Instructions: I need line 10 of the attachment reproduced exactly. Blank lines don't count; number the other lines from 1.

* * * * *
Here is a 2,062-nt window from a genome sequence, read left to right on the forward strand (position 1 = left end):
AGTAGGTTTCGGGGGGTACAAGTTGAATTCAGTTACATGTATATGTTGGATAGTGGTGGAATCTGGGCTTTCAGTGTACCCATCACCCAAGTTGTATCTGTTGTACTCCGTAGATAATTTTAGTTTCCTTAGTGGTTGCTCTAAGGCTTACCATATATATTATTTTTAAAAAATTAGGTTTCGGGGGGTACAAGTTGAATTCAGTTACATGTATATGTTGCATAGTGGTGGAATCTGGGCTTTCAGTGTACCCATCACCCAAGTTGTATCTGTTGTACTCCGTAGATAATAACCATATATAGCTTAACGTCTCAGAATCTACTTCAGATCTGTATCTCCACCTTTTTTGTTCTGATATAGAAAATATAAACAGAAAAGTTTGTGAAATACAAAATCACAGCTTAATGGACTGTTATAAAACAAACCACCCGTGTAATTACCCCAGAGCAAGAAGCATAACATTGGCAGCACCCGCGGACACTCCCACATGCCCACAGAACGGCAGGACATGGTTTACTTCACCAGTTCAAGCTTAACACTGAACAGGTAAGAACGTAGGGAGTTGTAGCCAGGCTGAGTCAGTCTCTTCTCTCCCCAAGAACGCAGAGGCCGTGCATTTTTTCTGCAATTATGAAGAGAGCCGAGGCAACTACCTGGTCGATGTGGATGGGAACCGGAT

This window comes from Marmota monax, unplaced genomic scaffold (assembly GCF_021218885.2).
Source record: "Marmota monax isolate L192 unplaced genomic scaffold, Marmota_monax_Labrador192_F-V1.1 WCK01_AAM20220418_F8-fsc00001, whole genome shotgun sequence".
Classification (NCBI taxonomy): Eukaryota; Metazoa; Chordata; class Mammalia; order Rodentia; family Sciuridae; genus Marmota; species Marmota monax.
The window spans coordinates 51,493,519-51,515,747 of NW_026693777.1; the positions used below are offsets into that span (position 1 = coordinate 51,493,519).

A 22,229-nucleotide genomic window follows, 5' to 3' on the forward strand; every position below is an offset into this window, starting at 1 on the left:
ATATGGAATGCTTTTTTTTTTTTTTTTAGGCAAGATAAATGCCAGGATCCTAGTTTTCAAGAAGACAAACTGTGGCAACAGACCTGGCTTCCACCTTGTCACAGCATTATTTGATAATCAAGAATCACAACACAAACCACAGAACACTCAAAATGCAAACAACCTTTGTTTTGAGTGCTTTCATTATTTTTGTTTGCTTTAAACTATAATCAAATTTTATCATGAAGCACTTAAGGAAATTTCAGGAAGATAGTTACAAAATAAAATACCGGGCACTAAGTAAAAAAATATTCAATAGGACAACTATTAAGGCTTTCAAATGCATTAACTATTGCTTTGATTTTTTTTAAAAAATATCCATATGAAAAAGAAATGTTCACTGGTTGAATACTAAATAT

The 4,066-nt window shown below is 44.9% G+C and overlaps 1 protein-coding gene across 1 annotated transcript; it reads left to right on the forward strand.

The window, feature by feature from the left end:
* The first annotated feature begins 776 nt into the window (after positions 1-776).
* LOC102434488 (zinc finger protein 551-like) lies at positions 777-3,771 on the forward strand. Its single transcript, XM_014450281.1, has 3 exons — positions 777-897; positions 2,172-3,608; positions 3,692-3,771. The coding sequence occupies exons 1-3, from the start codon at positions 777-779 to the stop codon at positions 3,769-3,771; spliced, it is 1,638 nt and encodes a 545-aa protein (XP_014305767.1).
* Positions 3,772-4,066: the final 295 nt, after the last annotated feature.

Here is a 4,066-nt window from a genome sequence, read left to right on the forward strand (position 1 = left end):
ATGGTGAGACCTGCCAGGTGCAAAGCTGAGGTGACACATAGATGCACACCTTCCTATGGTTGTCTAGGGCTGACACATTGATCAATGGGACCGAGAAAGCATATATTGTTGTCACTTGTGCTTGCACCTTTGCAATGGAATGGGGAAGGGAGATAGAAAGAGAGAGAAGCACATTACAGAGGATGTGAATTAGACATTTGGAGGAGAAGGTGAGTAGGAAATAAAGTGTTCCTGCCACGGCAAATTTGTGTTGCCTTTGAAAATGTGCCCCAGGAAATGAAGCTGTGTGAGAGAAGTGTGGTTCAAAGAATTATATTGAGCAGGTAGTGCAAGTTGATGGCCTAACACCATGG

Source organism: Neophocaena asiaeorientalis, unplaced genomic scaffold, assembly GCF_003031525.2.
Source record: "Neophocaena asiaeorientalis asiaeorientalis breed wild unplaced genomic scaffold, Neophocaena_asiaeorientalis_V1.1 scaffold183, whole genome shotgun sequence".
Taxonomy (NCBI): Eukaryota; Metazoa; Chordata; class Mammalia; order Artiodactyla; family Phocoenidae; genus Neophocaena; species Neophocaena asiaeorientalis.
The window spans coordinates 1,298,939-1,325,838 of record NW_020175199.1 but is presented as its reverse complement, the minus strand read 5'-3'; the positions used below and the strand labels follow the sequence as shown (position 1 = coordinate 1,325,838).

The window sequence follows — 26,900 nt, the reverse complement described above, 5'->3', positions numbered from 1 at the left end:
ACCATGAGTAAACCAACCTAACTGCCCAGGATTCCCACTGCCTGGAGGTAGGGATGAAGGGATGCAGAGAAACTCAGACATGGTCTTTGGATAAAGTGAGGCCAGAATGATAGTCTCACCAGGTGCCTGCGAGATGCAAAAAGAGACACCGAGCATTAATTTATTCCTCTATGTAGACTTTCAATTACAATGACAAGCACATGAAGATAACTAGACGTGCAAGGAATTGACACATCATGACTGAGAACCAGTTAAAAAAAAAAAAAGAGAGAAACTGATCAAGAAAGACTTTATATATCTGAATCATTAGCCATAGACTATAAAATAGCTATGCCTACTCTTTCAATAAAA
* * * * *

The window, feature by feature from the left end: